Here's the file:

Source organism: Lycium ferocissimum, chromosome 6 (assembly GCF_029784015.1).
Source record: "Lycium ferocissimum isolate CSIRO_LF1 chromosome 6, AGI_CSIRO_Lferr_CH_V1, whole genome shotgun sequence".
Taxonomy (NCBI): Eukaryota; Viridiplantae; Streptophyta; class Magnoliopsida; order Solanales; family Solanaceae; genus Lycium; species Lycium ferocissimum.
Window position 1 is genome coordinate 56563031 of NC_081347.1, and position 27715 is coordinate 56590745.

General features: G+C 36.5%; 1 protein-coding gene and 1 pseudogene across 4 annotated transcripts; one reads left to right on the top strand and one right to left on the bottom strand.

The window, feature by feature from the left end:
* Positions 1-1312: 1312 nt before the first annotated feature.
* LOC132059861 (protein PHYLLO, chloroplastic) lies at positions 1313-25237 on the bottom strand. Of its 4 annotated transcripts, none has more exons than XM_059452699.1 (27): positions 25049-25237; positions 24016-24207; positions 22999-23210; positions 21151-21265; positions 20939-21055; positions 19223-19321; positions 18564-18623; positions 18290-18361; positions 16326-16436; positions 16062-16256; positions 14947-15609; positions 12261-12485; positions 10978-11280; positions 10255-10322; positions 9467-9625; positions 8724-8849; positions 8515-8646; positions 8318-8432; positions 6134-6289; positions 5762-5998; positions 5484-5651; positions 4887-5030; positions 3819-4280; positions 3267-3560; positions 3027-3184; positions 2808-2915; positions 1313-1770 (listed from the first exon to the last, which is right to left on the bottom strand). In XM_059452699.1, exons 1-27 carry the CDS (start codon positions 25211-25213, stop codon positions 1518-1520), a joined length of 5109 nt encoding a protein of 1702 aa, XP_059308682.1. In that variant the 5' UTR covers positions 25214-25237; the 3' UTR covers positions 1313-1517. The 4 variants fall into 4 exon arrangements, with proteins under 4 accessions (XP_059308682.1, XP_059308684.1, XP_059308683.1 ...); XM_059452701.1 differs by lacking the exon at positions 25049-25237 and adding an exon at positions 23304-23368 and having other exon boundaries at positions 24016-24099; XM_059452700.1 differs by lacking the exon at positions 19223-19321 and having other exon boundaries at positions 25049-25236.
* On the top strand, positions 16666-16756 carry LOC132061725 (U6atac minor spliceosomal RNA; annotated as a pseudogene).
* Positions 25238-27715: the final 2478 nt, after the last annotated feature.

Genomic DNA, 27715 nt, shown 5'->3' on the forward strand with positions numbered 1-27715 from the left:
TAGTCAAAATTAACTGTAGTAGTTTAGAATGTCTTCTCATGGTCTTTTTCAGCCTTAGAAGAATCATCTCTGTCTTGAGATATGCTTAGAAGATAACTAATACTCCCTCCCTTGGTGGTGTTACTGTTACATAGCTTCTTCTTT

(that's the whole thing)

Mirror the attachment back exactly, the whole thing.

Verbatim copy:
Source organism: Lycium ferocissimum, chromosome 6 (assembly GCF_029784015.1).
Source record: "Lycium ferocissimum isolate CSIRO_LF1 chromosome 6, AGI_CSIRO_Lferr_CH_V1, whole genome shotgun sequence".
Taxonomy (NCBI): Eukaryota; Viridiplantae; Streptophyta; class Magnoliopsida; order Solanales; family Solanaceae; genus Lycium; species Lycium ferocissimum.
Window position 1 is genome coordinate 56563031 of NC_081347.1, and position 27715 is coordinate 56590745.

General features: G+C 36.5%; 1 protein-coding gene and 1 pseudogene across 4 annotated transcripts; one reads left to right on the top strand and one right to left on the bottom strand.

The window, feature by feature from the left end:
* Positions 1-1312: 1312 nt before the first annotated feature.
* LOC132059861 (protein PHYLLO, chloroplastic) lies at positions 1313-25237 on the bottom strand. Of its 4 annotated transcripts, none has more exons than XM_059452699.1 (27): positions 25049-25237; positions 24016-24207; positions 22999-23210; positions 21151-21265; positions 20939-21055; positions 19223-19321; positions 18564-18623; positions 18290-18361; positions 16326-16436; positions 16062-16256; positions 14947-15609; positions 12261-12485; positions 10978-11280; positions 10255-10322; positions 9467-9625; positions 8724-8849; positions 8515-8646; positions 8318-8432; positions 6134-6289; positions 5762-5998; positions 5484-5651; positions 4887-5030; positions 3819-4280; positions 3267-3560; positions 3027-3184; positions 2808-2915; positions 1313-1770 (listed from the first exon to the last, which is right to left on the bottom strand). In XM_059452699.1, exons 1-27 carry the CDS (start codon positions 25211-25213, stop codon positions 1518-1520), a joined length of 5109 nt encoding a protein of 1702 aa, XP_059308682.1. In that variant the 5' UTR covers positions 25214-25237; the 3' UTR covers positions 1313-1517. The 4 variants fall into 4 exon arrangements, with proteins under 4 accessions (XP_059308682.1, XP_059308684.1, XP_059308683.1 ...); XM_059452701.1 differs by lacking the exon at positions 25049-25237 and adding an exon at positions 23304-23368 and having other exon boundaries at positions 24016-24099; XM_059452700.1 differs by lacking the exon at positions 19223-19321 and having other exon boundaries at positions 25049-25236.
* On the top strand, positions 16666-16756 carry LOC132061725 (U6atac minor spliceosomal RNA; annotated as a pseudogene).
* Positions 25238-27715: the final 2478 nt, after the last annotated feature.

Genomic DNA, 27715 nt, shown 5'->3' on the forward strand with positions numbered 1-27715 from the left:
TAGTCAAAATTAACTGTAGTAGTTTAGAATGTCTTCTCATGGTCTTTTTCAGCCTTAGAAGAATCATCTCTGTCTTGAGATATGCTTAGAAGATAACTAATACTCCCTCCCTTGGTGGTGTTACTGTTACATAGCTTCTTCTTT